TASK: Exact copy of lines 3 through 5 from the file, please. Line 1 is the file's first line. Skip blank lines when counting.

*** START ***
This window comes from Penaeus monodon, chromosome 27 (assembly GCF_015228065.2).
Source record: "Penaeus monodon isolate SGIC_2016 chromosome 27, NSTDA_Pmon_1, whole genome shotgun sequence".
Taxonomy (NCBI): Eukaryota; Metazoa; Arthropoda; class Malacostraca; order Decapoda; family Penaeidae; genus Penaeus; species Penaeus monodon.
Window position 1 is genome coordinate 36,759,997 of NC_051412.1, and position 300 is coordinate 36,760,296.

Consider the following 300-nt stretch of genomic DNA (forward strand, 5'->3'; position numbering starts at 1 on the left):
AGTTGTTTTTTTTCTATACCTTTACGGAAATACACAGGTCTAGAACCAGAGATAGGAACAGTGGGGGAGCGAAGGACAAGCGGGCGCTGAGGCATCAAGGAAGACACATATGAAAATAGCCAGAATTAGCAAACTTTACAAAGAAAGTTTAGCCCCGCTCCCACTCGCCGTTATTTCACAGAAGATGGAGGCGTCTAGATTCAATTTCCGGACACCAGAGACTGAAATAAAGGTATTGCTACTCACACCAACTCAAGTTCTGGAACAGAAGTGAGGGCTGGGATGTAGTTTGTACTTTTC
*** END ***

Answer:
Taxonomy (NCBI): Eukaryota; Metazoa; Arthropoda; class Malacostraca; order Decapoda; family Penaeidae; genus Penaeus; species Penaeus monodon.
Window position 1 is genome coordinate 36,759,997 of NC_051412.1, and position 300 is coordinate 36,760,296.

Consider the following 300-nt stretch of genomic DNA (forward strand, 5'->3'; position numbering starts at 1 on the left):